Stone Curlews: Thick Knees and Goggle Eyes
No I’m not looking in the mirror – but thinking about a rather strange bird that fits the above description rather well. Not only that but it is a very rare species in this country, nesting in only a very few places, one of them being on Salisbury Plain. That being so, I have actually never seen this bird in Wiltshire, but only in its other stronghold of Norfolk!
It is of course Burhinus oedicnemus, better known to us as the Stone Curlew. With regard to its rarity, only 254 pairs were recorded as nesting in Britain in the year 2000, 172 pairs in the Norfolk Breckland, 71 pairs in our part of the country, and only 11 outside these two areas. Despite previous declines this had increased by 2013 to about 350 pairs in total, no doubt due to conservation efforts in its nesting areas.
Stone Curlews are members of a family commonly known as Thick-knees, comprising ten species that range around the world from South America to Africa, Asia and Australasia. Our particular Stone Curlew is one of five sub-species which occur throughout Europe, North Africa and south western Asia and is a summer visitor to the UK, returning to Africa in winter.
This ID composite picture (Richard Crossley/Wikimedia Commons) shows Stone Curlews imaged in their typically sandy East Anglian haunts – the habitat that they really like consists of bare, stony ground with patches of short grass, where they nest right out in the open space protected by their cryptic plumage and they crouch down absolutely motionless when any danger threatens. Their invertebrate prey is most active by night which means that they are generally nocturnal, which accounts for the very large eyes that are such a prominent feature of this bird. As a result they are not at all easy to see during the day.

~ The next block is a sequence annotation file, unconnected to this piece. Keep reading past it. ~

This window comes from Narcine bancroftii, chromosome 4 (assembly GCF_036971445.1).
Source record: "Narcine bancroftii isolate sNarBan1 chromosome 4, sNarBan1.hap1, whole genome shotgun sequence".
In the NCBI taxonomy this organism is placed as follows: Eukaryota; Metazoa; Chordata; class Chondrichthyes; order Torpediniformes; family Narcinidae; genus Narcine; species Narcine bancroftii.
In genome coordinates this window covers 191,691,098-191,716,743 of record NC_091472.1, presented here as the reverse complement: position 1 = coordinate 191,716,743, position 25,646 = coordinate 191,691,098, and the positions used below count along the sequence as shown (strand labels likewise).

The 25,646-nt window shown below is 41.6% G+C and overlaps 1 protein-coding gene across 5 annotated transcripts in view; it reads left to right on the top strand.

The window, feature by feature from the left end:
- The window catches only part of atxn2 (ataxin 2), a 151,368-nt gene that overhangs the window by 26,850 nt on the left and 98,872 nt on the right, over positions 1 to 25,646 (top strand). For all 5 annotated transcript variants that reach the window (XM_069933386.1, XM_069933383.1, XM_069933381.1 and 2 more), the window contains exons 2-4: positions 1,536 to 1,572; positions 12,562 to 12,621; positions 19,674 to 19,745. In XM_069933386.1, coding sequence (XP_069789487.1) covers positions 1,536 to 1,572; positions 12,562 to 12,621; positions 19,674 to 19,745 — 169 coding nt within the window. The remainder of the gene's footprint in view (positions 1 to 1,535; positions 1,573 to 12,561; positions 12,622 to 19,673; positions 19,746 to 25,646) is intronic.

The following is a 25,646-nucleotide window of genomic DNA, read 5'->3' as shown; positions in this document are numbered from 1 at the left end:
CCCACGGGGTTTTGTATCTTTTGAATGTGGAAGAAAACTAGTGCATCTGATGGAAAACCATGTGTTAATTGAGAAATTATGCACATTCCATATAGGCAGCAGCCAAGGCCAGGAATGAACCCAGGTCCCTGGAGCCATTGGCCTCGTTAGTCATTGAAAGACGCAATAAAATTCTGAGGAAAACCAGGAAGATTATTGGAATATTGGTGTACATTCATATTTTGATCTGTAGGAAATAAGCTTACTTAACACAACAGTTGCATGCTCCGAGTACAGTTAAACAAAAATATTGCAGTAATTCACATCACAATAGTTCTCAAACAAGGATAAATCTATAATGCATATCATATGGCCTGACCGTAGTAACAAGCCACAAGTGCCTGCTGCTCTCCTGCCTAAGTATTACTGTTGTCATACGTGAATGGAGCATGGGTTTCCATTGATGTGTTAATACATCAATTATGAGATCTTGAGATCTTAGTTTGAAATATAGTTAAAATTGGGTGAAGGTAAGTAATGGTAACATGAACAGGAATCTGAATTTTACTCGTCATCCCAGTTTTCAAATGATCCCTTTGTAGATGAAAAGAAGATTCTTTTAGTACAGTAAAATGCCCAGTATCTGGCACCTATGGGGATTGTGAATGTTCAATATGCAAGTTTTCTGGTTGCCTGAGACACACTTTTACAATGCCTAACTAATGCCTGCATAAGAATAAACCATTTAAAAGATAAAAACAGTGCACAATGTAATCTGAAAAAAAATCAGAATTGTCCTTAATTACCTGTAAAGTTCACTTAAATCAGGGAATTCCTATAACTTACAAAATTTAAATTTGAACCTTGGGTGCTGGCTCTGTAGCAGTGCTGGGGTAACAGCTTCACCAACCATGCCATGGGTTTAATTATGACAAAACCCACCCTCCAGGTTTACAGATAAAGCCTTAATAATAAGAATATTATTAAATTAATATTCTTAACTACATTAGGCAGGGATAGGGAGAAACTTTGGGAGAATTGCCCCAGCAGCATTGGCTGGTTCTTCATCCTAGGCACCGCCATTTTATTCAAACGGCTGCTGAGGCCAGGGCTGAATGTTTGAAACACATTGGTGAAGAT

Very similar chalk based landscapes are available on Salisbury Plain and the species is a regular nester at the RSPB Winterbourne Downs reserve near Newton Tony and at other sites on the Plain as well.
As to thick knees, well, the curious anatomy of birds means that their real knees, (the joint between the femur and tibia) are out of sight close to the body beneath their feathers. What you might think is a knee hinges in the wrong direction and equates to our ankle joint; the long bone below it is actually part of the foot, known as the tibiotarsus, which has the toes at the end. Just one of those little things that makes birds so different, and so fascinating. Note to self: this year I really must see a Stone Curlew in Wiltshire.
Written by Mike Smith, Ornithologist for Ivel Valley